Students at Long Cane Middle School last week got to see how the river and lake they live around affects them, and how they affect it.
Kia Motors Manufacturing Georgia sent volunteers and paid for Riverkeeper expenses to have guests in Long Cane Middle School’s seventh-grade life science classes each day last week to show students how the river’s ecosystem works. In addition to Kia and Riverkeeper personnel, representatives from Georgia Power and the U.S. Army Corps of Engineers were in classes along with local water monitoring volunteers from Long Cane Middle School led by teacher Larry Ninas, and Sierra Club volunteer Joanna Baxter.
Volunteers have monitored various sites on Long Cane Creek over the past few months, and shared some of that data. Some of the hands-on learning for students included mapping exactly where they live in the Chattahoochee River watershed and learning about water monitoring experiments.
Jason Ulseth, technical program director for the Riverkeeper, on Thursday showed students the equipment he uses to test at various parts of the river, streams and areas where he is called because water may have turned a strange color. Many times something like paint may change the color of water, but a sewerage leak may also be the culprit, and his tools can help determine what pollutants are in the water and at what levels.
He showed students how an instrument checks the amount of light reflected from the water, which can determine if clothes detergent is present, a tell-tale sign of a sewerage leak. He also showed how a large test strip reveals the presence of bacteria like e. coli when under black light.
Michael Meyer, watershed protection specialist for the Riverkeeper, on Thursday showed students how to test the turbidity of water samples, or how much dirt or other particles were present. Dirt is the most common pollutant in water, and there are limits to how much is considered acceptable.
Students were able to take samples and use a machine that rated the samples’ turbidity. Students were able to guess how high each sample would be ranked.
“Our goal for the week is to create educated environmental stewards for the river,” said Jill Sistino, Chattahoochee Riverkeeper regional outreach manager. “As the third most endangered river, according to American Rivers list for 2012, it is critical that we educate those living on it the importance of protection. In order to do that, we have to make them understand that it is a finite resource and how we treat it will help determine our future.”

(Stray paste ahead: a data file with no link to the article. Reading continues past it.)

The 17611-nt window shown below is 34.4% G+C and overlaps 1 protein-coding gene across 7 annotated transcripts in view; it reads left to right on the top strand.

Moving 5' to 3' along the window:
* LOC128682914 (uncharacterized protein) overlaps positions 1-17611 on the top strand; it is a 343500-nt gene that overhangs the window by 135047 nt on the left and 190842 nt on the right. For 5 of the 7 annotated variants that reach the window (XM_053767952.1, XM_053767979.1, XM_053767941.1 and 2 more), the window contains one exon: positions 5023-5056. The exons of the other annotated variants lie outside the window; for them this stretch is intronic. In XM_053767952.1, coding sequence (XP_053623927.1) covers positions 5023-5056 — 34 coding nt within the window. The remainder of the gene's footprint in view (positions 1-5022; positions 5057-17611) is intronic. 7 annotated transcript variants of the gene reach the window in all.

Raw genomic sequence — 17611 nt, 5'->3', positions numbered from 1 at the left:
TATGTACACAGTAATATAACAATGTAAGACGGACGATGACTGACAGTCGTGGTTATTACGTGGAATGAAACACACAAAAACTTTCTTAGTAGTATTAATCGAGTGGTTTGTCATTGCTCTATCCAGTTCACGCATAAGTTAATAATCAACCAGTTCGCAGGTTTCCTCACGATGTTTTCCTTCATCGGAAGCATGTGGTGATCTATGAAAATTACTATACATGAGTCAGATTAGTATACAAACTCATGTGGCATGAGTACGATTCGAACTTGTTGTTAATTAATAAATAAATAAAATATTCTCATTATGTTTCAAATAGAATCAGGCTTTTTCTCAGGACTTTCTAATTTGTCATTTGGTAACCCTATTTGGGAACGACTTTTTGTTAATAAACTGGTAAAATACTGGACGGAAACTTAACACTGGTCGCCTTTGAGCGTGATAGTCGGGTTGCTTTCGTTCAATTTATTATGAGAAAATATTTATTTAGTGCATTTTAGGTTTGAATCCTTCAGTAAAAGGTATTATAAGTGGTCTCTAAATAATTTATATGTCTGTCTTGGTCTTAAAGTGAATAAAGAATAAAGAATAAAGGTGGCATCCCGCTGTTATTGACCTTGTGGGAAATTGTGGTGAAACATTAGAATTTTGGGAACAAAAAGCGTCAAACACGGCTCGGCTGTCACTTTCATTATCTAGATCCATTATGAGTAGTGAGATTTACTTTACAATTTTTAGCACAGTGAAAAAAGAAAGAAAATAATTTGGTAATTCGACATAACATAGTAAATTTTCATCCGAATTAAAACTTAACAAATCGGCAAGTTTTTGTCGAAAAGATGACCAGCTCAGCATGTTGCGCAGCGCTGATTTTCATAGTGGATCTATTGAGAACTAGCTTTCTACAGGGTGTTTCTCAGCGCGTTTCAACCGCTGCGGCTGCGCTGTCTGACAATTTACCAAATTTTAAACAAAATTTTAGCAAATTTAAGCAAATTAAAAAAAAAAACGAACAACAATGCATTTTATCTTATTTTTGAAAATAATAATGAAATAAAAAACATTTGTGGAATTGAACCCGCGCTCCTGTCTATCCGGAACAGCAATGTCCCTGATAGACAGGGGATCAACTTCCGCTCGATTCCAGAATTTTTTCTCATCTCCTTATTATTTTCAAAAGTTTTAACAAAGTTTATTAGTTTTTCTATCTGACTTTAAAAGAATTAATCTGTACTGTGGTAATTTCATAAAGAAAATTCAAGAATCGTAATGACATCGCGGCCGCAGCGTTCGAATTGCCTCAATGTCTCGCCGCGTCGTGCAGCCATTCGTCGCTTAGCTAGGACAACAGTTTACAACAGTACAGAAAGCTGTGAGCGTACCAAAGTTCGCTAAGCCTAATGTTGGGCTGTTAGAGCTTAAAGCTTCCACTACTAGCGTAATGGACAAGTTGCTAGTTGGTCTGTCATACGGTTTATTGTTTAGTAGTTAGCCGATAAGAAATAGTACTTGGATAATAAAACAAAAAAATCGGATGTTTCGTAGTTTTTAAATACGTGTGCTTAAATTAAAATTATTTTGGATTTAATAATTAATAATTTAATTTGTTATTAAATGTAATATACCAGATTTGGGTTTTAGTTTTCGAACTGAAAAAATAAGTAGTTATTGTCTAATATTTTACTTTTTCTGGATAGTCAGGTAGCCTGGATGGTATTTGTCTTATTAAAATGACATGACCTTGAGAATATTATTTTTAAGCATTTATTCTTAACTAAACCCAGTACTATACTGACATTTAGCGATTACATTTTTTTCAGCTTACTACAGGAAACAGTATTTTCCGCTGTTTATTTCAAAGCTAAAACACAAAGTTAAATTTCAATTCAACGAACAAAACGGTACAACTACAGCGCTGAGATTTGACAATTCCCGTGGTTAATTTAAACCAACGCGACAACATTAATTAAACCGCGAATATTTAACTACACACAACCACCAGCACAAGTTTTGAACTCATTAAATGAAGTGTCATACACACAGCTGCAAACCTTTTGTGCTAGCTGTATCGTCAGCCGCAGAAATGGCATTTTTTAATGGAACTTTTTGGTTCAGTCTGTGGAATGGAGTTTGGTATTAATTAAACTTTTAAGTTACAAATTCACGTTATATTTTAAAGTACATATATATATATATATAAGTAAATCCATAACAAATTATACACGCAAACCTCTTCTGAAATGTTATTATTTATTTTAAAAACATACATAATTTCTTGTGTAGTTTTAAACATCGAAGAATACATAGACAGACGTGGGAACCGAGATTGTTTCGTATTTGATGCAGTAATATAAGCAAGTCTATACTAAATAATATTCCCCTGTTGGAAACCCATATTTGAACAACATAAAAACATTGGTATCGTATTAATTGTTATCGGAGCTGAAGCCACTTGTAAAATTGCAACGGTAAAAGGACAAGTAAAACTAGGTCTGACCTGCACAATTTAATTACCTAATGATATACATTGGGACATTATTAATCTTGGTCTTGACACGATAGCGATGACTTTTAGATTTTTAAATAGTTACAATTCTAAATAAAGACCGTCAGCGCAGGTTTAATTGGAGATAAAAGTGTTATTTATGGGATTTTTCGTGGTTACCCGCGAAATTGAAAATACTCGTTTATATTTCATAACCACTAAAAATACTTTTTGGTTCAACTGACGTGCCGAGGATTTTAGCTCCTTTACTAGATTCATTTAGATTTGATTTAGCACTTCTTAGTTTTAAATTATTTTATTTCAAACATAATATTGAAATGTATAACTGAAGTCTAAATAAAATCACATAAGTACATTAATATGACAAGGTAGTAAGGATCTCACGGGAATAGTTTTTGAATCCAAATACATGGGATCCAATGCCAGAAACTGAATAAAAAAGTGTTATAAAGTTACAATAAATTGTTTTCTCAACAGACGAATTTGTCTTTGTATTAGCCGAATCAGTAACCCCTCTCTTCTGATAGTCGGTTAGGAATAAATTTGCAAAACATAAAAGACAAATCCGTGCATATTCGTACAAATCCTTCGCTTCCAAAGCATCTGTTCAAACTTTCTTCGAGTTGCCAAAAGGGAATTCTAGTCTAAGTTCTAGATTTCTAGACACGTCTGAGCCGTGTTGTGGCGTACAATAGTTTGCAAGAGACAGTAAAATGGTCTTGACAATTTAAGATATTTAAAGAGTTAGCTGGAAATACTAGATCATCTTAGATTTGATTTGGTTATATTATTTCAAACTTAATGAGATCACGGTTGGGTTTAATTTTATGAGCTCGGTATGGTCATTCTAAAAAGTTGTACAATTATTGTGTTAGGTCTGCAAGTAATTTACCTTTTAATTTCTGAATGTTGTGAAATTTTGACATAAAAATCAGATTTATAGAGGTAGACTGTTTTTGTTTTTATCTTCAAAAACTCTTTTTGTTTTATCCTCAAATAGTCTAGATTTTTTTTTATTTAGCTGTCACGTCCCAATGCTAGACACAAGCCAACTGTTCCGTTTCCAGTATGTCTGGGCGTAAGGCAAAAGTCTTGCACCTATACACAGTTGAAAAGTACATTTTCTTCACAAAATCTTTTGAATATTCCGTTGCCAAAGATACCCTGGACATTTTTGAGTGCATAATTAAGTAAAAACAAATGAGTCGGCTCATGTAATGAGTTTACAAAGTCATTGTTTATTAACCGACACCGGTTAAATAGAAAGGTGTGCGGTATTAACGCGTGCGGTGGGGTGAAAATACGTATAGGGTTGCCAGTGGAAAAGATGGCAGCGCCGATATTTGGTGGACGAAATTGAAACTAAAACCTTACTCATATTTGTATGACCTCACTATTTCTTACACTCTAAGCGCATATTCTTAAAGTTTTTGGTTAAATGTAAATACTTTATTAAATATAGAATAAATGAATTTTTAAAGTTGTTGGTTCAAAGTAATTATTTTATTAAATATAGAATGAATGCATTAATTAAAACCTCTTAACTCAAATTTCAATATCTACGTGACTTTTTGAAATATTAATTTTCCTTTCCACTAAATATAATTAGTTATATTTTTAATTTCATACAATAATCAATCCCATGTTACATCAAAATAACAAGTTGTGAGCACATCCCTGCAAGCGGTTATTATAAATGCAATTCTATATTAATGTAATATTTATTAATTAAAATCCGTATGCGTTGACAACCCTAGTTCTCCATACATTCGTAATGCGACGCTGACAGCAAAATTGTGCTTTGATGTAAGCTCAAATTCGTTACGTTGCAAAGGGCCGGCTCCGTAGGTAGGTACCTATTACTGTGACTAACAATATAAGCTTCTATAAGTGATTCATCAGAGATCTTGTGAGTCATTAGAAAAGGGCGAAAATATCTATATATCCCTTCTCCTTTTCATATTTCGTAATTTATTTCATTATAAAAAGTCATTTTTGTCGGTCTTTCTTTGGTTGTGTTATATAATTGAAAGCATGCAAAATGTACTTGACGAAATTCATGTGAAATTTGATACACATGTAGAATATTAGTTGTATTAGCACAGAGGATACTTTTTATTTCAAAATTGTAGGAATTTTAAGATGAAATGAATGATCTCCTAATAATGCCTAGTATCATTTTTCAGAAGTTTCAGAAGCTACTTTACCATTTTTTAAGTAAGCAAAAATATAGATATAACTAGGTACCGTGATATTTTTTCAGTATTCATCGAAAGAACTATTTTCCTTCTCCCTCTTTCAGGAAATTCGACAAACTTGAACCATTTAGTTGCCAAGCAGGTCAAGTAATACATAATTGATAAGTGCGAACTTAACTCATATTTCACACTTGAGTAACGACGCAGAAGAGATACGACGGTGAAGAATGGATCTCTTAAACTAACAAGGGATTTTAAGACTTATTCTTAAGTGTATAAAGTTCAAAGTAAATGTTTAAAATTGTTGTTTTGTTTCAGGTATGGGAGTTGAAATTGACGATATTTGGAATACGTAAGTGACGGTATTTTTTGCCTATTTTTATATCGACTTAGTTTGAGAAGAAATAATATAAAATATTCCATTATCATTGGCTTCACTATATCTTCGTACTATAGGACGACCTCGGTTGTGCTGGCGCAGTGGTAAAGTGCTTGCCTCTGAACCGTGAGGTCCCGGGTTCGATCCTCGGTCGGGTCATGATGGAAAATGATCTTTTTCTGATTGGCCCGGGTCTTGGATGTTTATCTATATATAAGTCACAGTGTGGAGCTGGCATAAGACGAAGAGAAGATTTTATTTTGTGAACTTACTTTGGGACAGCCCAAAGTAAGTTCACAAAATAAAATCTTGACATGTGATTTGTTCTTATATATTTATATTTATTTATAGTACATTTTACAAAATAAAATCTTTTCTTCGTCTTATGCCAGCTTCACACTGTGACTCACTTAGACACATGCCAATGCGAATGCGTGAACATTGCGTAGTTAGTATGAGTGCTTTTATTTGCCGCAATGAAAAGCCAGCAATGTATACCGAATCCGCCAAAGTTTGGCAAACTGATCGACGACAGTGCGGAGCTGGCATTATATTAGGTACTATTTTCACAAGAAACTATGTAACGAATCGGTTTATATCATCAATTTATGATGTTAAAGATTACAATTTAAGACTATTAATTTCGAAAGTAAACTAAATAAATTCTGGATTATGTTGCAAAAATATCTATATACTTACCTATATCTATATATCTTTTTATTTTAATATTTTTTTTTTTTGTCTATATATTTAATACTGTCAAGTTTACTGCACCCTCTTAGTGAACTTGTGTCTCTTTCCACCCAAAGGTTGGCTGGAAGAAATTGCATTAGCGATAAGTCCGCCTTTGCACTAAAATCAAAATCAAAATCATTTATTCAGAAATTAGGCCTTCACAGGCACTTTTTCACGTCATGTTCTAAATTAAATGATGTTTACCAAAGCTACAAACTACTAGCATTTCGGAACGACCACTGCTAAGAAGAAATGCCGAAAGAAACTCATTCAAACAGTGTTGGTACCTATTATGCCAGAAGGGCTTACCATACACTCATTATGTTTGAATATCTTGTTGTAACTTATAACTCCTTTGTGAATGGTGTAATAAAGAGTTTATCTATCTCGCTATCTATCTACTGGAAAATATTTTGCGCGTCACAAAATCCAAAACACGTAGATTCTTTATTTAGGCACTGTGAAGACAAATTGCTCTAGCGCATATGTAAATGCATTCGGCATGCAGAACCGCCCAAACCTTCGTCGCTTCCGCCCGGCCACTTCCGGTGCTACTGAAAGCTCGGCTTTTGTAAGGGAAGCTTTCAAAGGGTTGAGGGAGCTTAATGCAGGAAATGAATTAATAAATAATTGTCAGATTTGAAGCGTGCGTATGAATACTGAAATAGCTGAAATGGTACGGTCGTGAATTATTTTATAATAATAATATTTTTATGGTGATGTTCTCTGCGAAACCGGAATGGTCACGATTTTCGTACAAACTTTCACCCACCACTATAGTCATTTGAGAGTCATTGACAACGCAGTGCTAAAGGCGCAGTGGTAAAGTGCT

LCMS principal Chip Giles said the school has made a strong effort to expose students to environmental efforts that improve the community, like recycling and beautification projects. Working with the Riverkeeper falls in line with those efforts, and the lesson plans for the week fall within the state performance standards.
“It’s really perfect four our seventh-grade classes,” Giles said. “… Water quality is such a big part of our lives in Troup County.”
The school also received a grant for a water-quality monitoring kit. For the next six months, students known as the Long Cane Creek Crawlers, working under the instruction of Ninas, will conduct monthly bacterial and chemical monitoring tests.
Over the summer, the Riverkeeper hosted a Georgia Adopt-A-Stream training class for volunteers to be certified for the program. Ninas and Kia Public Relations Assistant Manager, Joanne Mabry, both attended and were certified to enter data into the Georgia Adopt-A-Stream database.
To complete their education, students and volunteers will also participate in a Rivers Alive clean-up of the stream in the spring sponsored by the Georgia Environmental Protection Division.
“I’m glad our kids will know more about the river and grow up in this community and be more (effective) citizens,” Giles said. “It’s a service of excellence that unfolded; a water-monitoring program and partnership between the corps (of engineers), major corporations, an environmental advocacy group and educational group, and everybody is getting on board with this. It’s been good so far.”